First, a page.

By Emma Bowen Meyer
For The Herald Bulletin
ALEXANDRIA, Ind. —
It’s a great feeling to create a schedule and stick to it. At least, I imagine it is. My renovation is almost to the June 1 point on my agenda — although not quite.
But this is not my full-time job, and sooner or later I intend to stop hitting my head on a steep learning curve.
I have gotten faster at many tasks. I can quickly tie a sink into the water supply, wire an outlet and shimmy through the crawl spaces. Finishing one room at a time, however, means something new at every turn.
When I first walked through the Alexandria house, I knew the kitchen would be a problem. Even though most rooms boasted 10-foot ceilings, the kitchen only had an 8-foot clearance. Small in square footage, it was also to double as a laundry room.
Tim Miller, a friend and contractor, stopped by to give advice. Walking into the dining room, he turned in a slow circle.
“This should be the kitchen,” he said.
I knew the words were genius. Since I was going to have to replumb and rewire the entire house anyway, switching spaces wouldn’t add to the work load.
Since this area opens into the living room, I designed an island with a sink and dishwasher to allow the chef to take part in the family’s conversations while prepping and cleaning.
Hoping to simply strip the wallpaper and replaster, I found hours of scraping only uncovered ruined walls. Deciding it would be easier to drywall over the paper, I finished running the wires and rented a drywall lift.
Contractors had recommended I “slap up some drywall” all over the house. After I began the process, I questioned their understanding of the word “slap.” Installing drywall is hard, especially on a 10-foot ceiling.
A family affair
In a 100-year-old house, walls are not square, so Carl Bowen, my dad, and I measured and measured and measured and were still dumbfounded at the number of botched cuts we made.
Eventually we got the pieces of the puzzle to fit and it was time to mud the seams. Laughably, I thought that would be the easy part.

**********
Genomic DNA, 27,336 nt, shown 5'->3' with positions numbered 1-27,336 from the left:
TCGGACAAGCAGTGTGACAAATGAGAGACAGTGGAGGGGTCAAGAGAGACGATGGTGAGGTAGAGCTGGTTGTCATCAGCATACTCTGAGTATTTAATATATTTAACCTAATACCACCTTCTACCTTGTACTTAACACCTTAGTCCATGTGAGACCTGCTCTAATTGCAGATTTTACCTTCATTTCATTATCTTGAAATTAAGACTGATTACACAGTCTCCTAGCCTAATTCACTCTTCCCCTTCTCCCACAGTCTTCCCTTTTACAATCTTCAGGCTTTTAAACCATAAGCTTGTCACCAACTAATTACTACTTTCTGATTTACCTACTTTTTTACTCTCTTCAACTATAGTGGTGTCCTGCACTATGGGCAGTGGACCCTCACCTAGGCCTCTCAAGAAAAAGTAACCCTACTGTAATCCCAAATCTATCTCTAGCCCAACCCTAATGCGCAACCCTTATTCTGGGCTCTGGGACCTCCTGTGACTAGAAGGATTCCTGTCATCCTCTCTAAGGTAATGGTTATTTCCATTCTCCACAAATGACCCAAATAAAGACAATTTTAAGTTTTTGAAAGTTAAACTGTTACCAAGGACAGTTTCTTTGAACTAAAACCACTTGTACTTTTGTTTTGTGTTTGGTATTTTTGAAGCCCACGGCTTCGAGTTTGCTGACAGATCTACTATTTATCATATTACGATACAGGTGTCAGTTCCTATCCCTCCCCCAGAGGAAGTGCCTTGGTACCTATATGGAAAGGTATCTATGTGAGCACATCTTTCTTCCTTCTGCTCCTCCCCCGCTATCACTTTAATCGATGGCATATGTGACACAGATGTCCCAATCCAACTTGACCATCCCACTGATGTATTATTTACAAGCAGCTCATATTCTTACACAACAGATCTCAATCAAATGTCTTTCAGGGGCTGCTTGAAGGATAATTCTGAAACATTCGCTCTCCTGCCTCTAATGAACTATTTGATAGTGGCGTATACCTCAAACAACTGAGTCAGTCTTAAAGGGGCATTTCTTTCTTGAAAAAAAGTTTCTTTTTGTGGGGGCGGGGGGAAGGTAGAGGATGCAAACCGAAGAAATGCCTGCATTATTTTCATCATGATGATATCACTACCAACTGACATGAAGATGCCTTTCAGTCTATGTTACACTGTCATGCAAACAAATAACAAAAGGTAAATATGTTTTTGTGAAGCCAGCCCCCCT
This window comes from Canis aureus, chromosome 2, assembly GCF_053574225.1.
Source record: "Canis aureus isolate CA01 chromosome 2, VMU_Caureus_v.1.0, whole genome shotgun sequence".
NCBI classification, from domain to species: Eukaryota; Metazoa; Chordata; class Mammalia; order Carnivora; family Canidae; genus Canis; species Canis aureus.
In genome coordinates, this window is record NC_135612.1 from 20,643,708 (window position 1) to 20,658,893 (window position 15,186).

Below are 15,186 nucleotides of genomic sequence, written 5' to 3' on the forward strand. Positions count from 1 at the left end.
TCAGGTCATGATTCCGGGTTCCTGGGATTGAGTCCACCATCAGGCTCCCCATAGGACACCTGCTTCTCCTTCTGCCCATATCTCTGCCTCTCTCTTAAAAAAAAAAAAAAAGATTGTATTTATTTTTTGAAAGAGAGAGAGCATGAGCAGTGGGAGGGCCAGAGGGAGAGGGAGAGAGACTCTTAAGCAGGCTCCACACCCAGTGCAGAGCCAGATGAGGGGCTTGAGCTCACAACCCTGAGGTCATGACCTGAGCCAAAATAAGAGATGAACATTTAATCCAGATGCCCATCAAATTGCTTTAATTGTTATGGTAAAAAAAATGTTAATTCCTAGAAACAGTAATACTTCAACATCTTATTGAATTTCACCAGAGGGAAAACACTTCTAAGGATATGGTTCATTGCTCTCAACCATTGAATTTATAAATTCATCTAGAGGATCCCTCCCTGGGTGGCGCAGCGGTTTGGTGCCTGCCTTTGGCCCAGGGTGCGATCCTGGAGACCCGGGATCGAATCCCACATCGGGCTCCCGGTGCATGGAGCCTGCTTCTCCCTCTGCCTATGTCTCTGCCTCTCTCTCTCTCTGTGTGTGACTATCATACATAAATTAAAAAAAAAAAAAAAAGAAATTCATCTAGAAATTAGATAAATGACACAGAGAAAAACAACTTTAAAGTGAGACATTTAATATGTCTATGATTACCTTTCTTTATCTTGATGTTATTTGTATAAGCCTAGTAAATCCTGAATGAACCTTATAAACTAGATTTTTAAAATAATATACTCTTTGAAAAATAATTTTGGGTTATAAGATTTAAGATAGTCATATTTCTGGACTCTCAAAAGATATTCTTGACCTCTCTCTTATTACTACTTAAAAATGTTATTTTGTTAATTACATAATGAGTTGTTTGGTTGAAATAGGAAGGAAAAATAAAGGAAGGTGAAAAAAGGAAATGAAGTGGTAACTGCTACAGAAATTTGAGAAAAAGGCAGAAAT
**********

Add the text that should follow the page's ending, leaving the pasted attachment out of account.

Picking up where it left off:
While YouTube videos can be a huge help, they can also lull you into trying some pretty ridiculous things simply because a professional made it look easy. I rented an air compressor and air hopper gun to spray mud on the drywall to add texture.
Whatever mess you conjure when I say “spray mud” isn’t even close to the mess my dad and I were in that day. If the mud is too thick, it won’t spray. If the mud is too thin, it won’t spray. If someone accidentally unplugs the air compressor, it won’t spray.
Never rent an air hopper gun. Seriously.
But we lived through it and the texture does look nice.
Hiring Miller to lay ceramic tiles in the kitchen allowed me to pepper him with questions so I could tile the bathrooms and laundry room myself. He also installed my cabinets, which were from Direct Kitchen and Bath.
Mark and Debbie Alexander, owners of the downtown store, were very helpful and even explained how to build a knee wall that would serve as a bar for the kitchen. My sons, Elijah and Isaac, helped me anchor the cabinets to the floor, build the wall and anchor the wall to the cabinets.
Rotted floor joists in the bathroom may have been due to the bathtub running parallel to them instead of perpendicular. After they were replaced and the drains were moved, my dad and I added a shower and bathtub.
Kris Bowen, my sister-in-law, helped me drywall the room. I stomped texture on the ceiling and tiled the floor. My husband, Rich Meyer, helped put in the vanity, mirror and light. Together we also added baseboards and trim (after I received a half-hour lesson from my new favorite Lowe’s employee, Tim).
We’ve already started work in the laundry room. Now that I’ve got some new skills under my belt, I’m hoping to make progress a little faster — and maybe with a little less gnashing of teeth.
Emma Bowen Meyer has purchased a dilapidated home through the Madison County tax sale. Her column will occasionally follow the continuing saga of the restoration project.